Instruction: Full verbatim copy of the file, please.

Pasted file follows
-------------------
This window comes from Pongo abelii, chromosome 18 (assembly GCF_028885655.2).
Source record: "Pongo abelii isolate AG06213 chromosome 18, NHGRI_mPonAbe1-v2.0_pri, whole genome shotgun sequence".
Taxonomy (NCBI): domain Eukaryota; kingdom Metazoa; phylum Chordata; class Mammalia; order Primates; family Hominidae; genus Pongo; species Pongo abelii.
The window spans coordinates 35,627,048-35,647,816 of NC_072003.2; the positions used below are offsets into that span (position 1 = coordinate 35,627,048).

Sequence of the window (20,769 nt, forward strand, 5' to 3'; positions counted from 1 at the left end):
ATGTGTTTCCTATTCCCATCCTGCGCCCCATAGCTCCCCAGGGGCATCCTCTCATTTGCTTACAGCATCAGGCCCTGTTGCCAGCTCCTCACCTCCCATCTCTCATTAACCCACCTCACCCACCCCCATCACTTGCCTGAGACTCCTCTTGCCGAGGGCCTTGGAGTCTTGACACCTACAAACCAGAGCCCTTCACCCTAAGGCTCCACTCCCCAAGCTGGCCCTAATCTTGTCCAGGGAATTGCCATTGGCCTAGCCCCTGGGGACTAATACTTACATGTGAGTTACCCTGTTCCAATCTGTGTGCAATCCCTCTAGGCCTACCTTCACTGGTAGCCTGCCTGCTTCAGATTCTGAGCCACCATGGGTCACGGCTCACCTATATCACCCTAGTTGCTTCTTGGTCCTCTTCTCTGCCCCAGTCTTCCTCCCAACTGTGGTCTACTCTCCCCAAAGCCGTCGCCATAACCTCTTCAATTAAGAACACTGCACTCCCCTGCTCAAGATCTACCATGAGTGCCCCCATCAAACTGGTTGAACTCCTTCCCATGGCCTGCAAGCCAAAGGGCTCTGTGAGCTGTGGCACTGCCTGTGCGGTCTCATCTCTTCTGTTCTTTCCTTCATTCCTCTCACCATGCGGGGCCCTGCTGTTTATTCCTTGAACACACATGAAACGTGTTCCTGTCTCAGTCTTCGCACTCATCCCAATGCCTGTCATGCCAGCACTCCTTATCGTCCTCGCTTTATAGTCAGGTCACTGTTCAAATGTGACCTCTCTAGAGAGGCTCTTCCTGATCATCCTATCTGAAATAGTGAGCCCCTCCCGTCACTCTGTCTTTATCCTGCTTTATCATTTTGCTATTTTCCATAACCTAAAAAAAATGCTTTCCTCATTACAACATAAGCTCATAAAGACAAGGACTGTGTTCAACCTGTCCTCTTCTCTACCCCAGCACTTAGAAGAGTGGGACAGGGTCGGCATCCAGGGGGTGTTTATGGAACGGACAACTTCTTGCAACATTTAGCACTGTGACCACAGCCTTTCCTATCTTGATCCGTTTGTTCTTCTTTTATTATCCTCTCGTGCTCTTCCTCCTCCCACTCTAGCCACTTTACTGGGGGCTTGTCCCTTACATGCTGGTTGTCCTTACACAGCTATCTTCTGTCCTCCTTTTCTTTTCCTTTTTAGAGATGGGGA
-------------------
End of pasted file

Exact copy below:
This window comes from Pongo abelii, chromosome 18 (assembly GCF_028885655.2).
Source record: "Pongo abelii isolate AG06213 chromosome 18, NHGRI_mPonAbe1-v2.0_pri, whole genome shotgun sequence".
Taxonomy (NCBI): domain Eukaryota; kingdom Metazoa; phylum Chordata; class Mammalia; order Primates; family Hominidae; genus Pongo; species Pongo abelii.
The window spans coordinates 35,627,048-35,647,816 of NC_072003.2; the positions used below are offsets into that span (position 1 = coordinate 35,627,048).

Sequence of the window (20,769 nt, forward strand, 5' to 3'; positions counted from 1 at the left end):
ATGTGTTTCCTATTCCCATCCTGCGCCCCATAGCTCCCCAGGGGCATCCTCTCATTTGCTTACAGCATCAGGCCCTGTTGCCAGCTCCTCACCTCCCATCTCTCATTAACCCACCTCACCCACCCCCATCACTTGCCTGAGACTCCTCTTGCCGAGGGCCTTGGAGTCTTGACACCTACAAACCAGAGCCCTTCACCCTAAGGCTCCACTCCCCAAGCTGGCCCTAATCTTGTCCAGGGAATTGCCATTGGCCTAGCCCCTGGGGACTAATACTTACATGTGAGTTACCCTGTTCCAATCTGTGTGCAATCCCTCTAGGCCTACCTTCACTGGTAGCCTGCCTGCTTCAGATTCTGAGCCACCATGGGTCACGGCTCACCTATATCACCCTAGTTGCTTCTTGGTCCTCTTCTCTGCCCCAGTCTTCCTCCCAACTGTGGTCTACTCTCCCCAAAGCCGTCGCCATAACCTCTTCAATTAAGAACACTGCACTCCCCTGCTCAAGATCTACCATGAGTGCCCCCATCAAACTGGTTGAACTCCTTCCCATGGCCTGCAAGCCAAAGGGCTCTGTGAGCTGTGGCACTGCCTGTGCGGTCTCATCTCTTCTGTTCTTTCCTTCATTCCTCTCACCATGCGGGGCCCTGCTGTTTATTCCTTGAACACACATGAAACGTGTTCCTGTCTCAGTCTTCGCACTCATCCCAATGCCTGTCATGCCAGCACTCCTTATCGTCCTCGCTTTATAGTCAGGTCACTGTTCAAATGTGACCTCTCTAGAGAGGCTCTTCCTGATCATCCTATCTGAAATAGTGAGCCCCTCCCGTCACTCTGTCTTTATCCTGCTTTATCATTTTGCTATTTTCCATAACCTAAAAAAAATGCTTTCCTCATTACAACATAAGCTCATAAAGACAAGGACTGTGTTCAACCTGTCCTCTTCTCTACCCCAGCACTTAGAAGAGTGGGACAGGGTCGGCATCCAGGGGGTGTTTATGGAACGGACAACTTCTTGCAACATTTAGCACTGTGACCACAGCCTTTCCTATCTTGATCCGTTTGTTCTTCTTTTATTATCCTCTCGTGCTCTTCCTCCTCCCACTCTAGCCACTTTACTGGGGGCTTGTCCCTTACATGCTGGTTGTCCTTACACAGCTATCTTCTGTCCTCCTTTTCTTTTCCTTTTTAGAGATGGGGA